2. Another preferred embodiment of the present invention includes a handheld device that displays trigger selectable “STOP” and “GO” signs providing a safer, more visible tool for safety officers. Presently, safety officers direct traffic in busy intersections with their hands or with a poorly visible flashlight. Such traffic directing often occurs during rush hours, around office building or factory shift changes, and in conjunction with day or nighttime sporting events. This embodiment preferably includes scanning arrows that can indicate to drivers when their lane is permitted to turn in a selected direction. Typically, this embodiment uses red and green LEDs, with built-in white LED lights.
3. Another preferred embodiment of the present invention is a variant of the preferred embodiment described in Item 2 above, and includes bright white LEDs that illuminate both the ground beneath the safety officer, and the front side of the officer, so as to allow foot placement by sight and improve visibility at night. Safety alert sign 5 also preferably includes an array of bright, forward-illuminating white LEDs, to replace the need for a separate flashlight. Typically, this embodiment uses red, green and white LEDs, with built-in white lights.)
4. Another preferred embodiment of the present invention is a variant of Item 2 above, and includes bright white LEDs that illuminate both the ground beneath the officer for footing and the front side of the officer's body so as to improve visibility at night. This device is preferably held and operated by a grip-type control handle with a multi-button and trigger configuration. Preferably, this device provides multiple, trigger selectable “STOP” and “GO” signs on three sides so as to manage traffic flow in a busy street intersection. Typically, this preferred embodiment uses red, green, white and yellow LEDs.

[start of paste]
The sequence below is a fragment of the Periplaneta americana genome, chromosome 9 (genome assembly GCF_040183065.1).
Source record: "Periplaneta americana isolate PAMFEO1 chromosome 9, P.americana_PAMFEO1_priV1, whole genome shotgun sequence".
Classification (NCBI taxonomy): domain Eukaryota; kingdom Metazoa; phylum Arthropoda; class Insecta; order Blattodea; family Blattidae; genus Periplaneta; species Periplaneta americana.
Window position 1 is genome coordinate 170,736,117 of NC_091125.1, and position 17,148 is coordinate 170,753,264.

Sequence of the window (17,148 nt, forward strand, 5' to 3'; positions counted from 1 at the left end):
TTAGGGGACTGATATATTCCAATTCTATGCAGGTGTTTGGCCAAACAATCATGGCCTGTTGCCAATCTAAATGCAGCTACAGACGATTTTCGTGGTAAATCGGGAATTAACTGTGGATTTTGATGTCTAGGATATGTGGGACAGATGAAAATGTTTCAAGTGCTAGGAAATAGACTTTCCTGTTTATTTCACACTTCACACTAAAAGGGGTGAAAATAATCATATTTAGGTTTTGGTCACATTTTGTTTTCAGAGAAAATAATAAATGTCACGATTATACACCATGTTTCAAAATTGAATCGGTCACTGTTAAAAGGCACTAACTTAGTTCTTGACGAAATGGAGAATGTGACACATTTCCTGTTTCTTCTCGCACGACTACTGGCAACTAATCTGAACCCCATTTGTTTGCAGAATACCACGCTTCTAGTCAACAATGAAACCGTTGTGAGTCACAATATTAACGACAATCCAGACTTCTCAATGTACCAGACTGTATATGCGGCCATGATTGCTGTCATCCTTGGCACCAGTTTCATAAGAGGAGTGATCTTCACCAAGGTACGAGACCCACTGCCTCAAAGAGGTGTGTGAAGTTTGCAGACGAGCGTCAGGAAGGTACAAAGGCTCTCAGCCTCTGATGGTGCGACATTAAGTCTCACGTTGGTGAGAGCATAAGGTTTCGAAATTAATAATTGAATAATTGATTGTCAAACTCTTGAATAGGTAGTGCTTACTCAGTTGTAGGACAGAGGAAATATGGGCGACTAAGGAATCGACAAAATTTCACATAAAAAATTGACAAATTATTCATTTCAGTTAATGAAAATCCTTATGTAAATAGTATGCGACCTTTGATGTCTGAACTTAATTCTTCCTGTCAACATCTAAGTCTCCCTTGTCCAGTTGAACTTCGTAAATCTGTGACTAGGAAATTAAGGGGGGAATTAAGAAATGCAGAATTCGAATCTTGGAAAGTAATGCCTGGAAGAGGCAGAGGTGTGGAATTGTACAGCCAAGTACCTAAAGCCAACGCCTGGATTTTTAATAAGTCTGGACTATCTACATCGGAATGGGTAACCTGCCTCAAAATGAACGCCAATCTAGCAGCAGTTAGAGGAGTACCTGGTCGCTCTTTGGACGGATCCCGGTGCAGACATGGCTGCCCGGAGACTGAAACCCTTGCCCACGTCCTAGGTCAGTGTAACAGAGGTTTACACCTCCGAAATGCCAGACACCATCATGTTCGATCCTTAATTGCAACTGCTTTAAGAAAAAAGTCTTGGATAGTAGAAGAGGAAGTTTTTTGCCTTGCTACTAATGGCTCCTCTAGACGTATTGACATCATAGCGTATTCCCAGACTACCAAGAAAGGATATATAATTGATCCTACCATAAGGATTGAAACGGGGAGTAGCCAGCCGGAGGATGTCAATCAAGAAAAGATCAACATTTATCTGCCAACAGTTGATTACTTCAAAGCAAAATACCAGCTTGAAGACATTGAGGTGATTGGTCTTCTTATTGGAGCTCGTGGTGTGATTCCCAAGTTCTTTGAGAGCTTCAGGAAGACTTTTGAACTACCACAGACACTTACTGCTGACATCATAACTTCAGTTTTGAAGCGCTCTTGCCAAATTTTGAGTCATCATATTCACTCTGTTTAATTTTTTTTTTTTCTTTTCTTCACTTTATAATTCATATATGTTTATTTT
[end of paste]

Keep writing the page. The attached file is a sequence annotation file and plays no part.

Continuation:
5. Another preferred embodiment of the present invention provides a handheld device that displays selectable “STOP” and “SLOW” signs. This device provides a safer, more visible tool for flagmen to direct traffic at road construction sites than a simple sign that is often dirty. The handheld device of the present invention improves readability, and is turned toward and away from drivers, sending the intended message to oncoming drivers. Typically, this preferred embodiment uses red and yellow LEDs.
6. Another preferred embodiment of the present invention provides a handheld device that displays selectable “STOP” and “GO” signs providing a safer, more visible tool than a hand-held sign of the type frequently used by a crossing guard at school crossings. Typically, this preferred embodiment uses red and green LEDs.
7. Another preferred embodiment of the present invention provides a lightweight, wearable vest sign. Preferably, the vest sign identifies on both the front and rear sides the specific nature of the individual, such as “POLICE”, “OFFICER”, or “AGENT”. As such, the wearable vest sign identifies a public servant engaged in hazardous settings, such as an accident investigation, or a roadblock. Typically, this preferred embodiment uses blue LEDs.